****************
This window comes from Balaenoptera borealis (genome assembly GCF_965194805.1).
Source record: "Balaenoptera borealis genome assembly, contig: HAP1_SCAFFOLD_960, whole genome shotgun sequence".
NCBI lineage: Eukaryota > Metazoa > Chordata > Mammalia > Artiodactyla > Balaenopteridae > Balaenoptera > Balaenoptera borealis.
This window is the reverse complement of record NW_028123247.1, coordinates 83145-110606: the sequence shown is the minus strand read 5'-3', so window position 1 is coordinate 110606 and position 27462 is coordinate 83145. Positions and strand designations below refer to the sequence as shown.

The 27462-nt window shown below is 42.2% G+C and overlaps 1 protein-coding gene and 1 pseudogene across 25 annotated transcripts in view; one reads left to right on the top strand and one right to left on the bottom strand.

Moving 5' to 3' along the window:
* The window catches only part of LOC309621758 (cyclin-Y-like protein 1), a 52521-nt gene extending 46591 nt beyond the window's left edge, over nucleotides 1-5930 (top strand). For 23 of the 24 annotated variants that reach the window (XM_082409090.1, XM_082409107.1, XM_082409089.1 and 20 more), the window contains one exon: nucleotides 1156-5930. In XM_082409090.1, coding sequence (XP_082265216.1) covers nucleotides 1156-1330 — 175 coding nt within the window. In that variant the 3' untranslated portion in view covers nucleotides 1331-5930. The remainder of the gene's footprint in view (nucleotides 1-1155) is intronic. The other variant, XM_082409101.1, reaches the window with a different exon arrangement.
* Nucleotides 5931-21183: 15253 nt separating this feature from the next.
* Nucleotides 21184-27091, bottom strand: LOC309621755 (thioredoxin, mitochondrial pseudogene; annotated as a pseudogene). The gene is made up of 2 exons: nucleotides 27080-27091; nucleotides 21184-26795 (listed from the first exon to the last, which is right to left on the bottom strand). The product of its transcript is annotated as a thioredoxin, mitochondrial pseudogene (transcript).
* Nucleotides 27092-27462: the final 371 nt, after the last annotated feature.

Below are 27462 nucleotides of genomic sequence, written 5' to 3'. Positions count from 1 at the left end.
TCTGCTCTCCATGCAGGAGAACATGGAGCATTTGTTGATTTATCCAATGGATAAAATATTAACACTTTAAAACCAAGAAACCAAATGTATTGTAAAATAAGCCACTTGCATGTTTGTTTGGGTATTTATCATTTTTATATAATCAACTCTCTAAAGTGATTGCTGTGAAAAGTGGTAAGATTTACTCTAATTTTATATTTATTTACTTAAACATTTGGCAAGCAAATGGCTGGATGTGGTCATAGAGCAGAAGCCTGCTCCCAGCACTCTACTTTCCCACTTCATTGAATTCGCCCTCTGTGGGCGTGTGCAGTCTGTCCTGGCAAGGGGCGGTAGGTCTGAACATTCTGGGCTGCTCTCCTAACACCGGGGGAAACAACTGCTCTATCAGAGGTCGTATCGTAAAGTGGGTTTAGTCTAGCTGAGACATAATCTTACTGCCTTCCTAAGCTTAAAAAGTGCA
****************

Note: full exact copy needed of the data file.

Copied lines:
This window comes from Balaenoptera borealis (genome assembly GCF_965194805.1).
Source record: "Balaenoptera borealis genome assembly, contig: HAP1_SCAFFOLD_960, whole genome shotgun sequence".
NCBI lineage: Eukaryota > Metazoa > Chordata > Mammalia > Artiodactyla > Balaenopteridae > Balaenoptera > Balaenoptera borealis.
This window is the reverse complement of record NW_028123247.1, coordinates 83145-110606: the sequence shown is the minus strand read 5'-3', so window position 1 is coordinate 110606 and position 27462 is coordinate 83145. Positions and strand designations below refer to the sequence as shown.

The 27462-nt window shown below is 42.2% G+C and overlaps 1 protein-coding gene and 1 pseudogene across 25 annotated transcripts in view; one reads left to right on the top strand and one right to left on the bottom strand.

Moving 5' to 3' along the window:
* The window catches only part of LOC309621758 (cyclin-Y-like protein 1), a 52521-nt gene extending 46591 nt beyond the window's left edge, over nucleotides 1-5930 (top strand). For 23 of the 24 annotated variants that reach the window (XM_082409090.1, XM_082409107.1, XM_082409089.1 and 20 more), the window contains one exon: nucleotides 1156-5930. In XM_082409090.1, coding sequence (XP_082265216.1) covers nucleotides 1156-1330 — 175 coding nt within the window. In that variant the 3' untranslated portion in view covers nucleotides 1331-5930. The remainder of the gene's footprint in view (nucleotides 1-1155) is intronic. The other variant, XM_082409101.1, reaches the window with a different exon arrangement.
* Nucleotides 5931-21183: 15253 nt separating this feature from the next.
* Nucleotides 21184-27091, bottom strand: LOC309621755 (thioredoxin, mitochondrial pseudogene; annotated as a pseudogene). The gene is made up of 2 exons: nucleotides 27080-27091; nucleotides 21184-26795 (listed from the first exon to the last, which is right to left on the bottom strand). The product of its transcript is annotated as a thioredoxin, mitochondrial pseudogene (transcript).
* Nucleotides 27092-27462: the final 371 nt, after the last annotated feature.

Below are 27462 nucleotides of genomic sequence, written 5' to 3'. Positions count from 1 at the left end.
TCTGCTCTCCATGCAGGAGAACATGGAGCATTTGTTGATTTATCCAATGGATAAAATATTAACACTTTAAAACCAAGAAACCAAATGTATTGTAAAATAAGCCACTTGCATGTTTGTTTGGGTATTTATCATTTTTATATAATCAACTCTCTAAAGTGATTGCTGTGAAAAGTGGTAAGATTTACTCTAATTTTATATTTATTTACTTAAACATTTGGCAAGCAAATGGCTGGATGTGGTCATAGAGCAGAAGCCTGCTCCCAGCACTCTACTTTCCCACTTCATTGAATTCGCCCTCTGTGGGCGTGTGCAGTCTGTCCTGGCAAGGGGCGGTAGGTCTGAACATTCTGGGCTGCTCTCCTAACACCGGGGGAAACAACTGCTCTATCAGAGGTCGTATCGTAAAGTGGGTTTAGTCTAGCTGAGACATAATCTTACTGCCTTCCTAAGCTTAAAAAGTGCA